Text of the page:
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Rep. Tom Latham (R) announced Friday that he will run in Iowa’s new 3rd district against Rep. Leonard Boswell (D), setting up the first incumbent-versus-incumbent matchup of the post-redistricting cycle. The move spares Latham from facing Rep. Steve King in a GOP primary.

“I have never let map boundaries block the great honor I have felt in representing the interests of all Iowans in the United States Congress,” Latham, who has been in Congress for nine terms, said in a statement. “After thoughtful discussions with my family, friends and supporters over the past two weeks, I am writing to share with you my decision that I will be a candidate for Congress in Iowa’s new Third Congressional District in 2012.”

Iowa will lose one House seat this cycle due to population declines, and the new Congressional map, which is expected to pass next week, moves Latham into King’s district. Instead of running against his GOP colleague, Latham has opted to run against Boswell.

Boswell’s former 3rd district seat was competitive, although the eight-term Democrat has held it because Republicans frequently failed to find a good candidate to run against him. Nonetheless, in 2010, he won re-election by a slim 4-point margin.

But Boswell’s new district includes more Republican voters, making him an even more susceptible target for the GOP. Boswell has also made clear that he’s running again, telling reporters Friday morning that he’ll stick with the Des Moines-based district.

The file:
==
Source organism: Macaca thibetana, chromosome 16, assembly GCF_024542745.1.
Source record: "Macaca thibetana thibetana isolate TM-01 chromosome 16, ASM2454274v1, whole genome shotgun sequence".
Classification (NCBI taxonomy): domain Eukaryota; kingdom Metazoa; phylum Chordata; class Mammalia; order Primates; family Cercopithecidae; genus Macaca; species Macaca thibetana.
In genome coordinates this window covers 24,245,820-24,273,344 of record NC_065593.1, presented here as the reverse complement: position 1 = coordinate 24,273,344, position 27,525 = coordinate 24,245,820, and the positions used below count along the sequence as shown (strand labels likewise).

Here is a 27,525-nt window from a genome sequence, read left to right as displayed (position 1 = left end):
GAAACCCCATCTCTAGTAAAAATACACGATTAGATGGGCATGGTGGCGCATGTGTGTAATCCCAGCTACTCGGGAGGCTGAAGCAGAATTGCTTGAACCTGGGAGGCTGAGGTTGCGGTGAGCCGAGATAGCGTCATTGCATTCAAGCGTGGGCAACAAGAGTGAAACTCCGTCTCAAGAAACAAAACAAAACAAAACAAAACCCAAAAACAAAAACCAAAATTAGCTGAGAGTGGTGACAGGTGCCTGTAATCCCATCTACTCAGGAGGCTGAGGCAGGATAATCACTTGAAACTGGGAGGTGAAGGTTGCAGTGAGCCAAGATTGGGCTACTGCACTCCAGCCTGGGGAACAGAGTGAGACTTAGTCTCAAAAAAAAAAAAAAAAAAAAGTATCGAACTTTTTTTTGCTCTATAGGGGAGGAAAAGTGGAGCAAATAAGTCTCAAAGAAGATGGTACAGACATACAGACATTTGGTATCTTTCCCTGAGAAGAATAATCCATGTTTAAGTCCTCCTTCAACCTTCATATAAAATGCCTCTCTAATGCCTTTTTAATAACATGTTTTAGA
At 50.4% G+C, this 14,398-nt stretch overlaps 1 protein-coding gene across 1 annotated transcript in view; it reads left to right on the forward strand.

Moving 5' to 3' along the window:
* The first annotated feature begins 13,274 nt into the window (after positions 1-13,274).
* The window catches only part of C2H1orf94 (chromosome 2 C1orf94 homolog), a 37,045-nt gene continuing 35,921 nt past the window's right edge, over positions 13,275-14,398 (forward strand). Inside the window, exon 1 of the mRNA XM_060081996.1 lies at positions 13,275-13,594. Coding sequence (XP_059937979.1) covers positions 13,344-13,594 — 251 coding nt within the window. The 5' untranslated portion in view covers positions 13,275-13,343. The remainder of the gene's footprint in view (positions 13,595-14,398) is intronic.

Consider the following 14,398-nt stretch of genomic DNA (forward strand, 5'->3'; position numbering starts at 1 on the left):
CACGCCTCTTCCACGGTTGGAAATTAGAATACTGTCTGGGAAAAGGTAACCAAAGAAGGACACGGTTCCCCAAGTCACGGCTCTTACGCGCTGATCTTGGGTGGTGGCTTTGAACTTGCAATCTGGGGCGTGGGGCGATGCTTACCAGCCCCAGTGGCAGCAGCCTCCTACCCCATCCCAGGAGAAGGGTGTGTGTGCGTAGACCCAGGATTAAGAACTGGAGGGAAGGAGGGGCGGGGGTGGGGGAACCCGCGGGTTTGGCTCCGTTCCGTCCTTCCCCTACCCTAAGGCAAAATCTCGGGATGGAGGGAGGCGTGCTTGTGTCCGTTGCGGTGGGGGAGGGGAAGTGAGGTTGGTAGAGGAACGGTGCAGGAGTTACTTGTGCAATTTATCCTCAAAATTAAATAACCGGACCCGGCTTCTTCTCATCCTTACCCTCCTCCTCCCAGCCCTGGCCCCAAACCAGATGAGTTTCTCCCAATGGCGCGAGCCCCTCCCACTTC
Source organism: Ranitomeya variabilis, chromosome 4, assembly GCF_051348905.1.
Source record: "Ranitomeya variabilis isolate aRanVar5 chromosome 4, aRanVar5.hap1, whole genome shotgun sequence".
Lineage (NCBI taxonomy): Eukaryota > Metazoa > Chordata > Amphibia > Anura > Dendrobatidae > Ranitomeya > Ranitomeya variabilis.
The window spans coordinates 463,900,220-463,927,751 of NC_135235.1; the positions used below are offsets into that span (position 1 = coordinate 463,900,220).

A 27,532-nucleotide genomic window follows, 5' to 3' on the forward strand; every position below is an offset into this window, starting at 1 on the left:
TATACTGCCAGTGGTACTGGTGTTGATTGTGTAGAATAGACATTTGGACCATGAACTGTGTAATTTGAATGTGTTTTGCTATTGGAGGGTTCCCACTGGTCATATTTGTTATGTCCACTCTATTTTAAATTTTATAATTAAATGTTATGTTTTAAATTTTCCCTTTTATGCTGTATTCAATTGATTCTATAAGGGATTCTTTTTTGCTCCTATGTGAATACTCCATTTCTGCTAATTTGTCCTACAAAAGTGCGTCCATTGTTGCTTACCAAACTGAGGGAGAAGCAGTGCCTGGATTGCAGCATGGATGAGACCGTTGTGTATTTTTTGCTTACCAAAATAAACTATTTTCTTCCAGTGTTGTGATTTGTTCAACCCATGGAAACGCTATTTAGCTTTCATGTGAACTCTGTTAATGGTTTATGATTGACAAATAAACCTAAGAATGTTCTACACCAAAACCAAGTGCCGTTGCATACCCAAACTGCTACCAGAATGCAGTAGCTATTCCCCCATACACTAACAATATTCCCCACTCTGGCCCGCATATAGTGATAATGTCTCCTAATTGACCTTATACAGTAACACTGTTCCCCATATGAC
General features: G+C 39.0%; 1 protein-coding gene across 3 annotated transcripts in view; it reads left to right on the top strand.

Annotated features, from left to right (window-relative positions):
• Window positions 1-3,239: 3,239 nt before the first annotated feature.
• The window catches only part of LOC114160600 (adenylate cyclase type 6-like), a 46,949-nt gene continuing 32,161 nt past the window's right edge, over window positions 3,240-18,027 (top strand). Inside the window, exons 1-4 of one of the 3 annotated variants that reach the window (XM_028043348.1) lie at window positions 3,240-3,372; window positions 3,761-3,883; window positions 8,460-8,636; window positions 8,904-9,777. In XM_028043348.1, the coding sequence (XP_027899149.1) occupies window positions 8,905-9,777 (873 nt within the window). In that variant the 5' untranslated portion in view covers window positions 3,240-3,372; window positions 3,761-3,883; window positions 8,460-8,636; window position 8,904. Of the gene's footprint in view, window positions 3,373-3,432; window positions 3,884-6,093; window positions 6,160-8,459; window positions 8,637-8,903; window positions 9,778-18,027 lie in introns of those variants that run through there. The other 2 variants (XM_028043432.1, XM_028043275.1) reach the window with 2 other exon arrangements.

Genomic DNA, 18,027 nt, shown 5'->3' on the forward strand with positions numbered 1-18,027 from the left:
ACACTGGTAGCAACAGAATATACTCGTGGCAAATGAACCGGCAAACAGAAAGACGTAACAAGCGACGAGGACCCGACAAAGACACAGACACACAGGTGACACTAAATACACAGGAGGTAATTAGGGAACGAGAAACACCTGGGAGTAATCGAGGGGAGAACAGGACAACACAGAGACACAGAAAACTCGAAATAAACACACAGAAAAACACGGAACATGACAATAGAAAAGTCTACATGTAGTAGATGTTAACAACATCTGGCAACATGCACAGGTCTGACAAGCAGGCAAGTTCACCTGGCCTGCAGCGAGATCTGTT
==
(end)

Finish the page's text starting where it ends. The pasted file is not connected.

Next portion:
Minutes after Latham’s announcement, national Republicans were already touting his candidacy against Boswell.

“I applaud Tom’s decision to fight for job creation and opportunity for more Iowans by running for Iowa’s 3rd Congressional District,” National Republican Congressional Committee Chairman Pete Sessions (Texas) said in a statement. “Tom has the leadership, vision and Main Street America solutions to combat Democrats’ tax, borrow, and spend agenda that continues to discourage job creation in Iowa and across the nation.”

Latham will also kick off his campaign with more money in the bank than Boswell. At the end of the first quarter of this year, the Iowa Republican had $984,000 cash on hand, but Boswell had only $173,000.

The new Congressional map, which still requires the governor’s signature for final passage, roughly divides the state into quadrants, down from the five districts Iowa had for the past 10 years.

In addition to moving Latham and King into the same district, the new map also pits Democratic Reps. Dave Loebsack and Bruce Braley against each other. However, Loebsack has said already he will move out of the district instead of facing his Democratic colleague.

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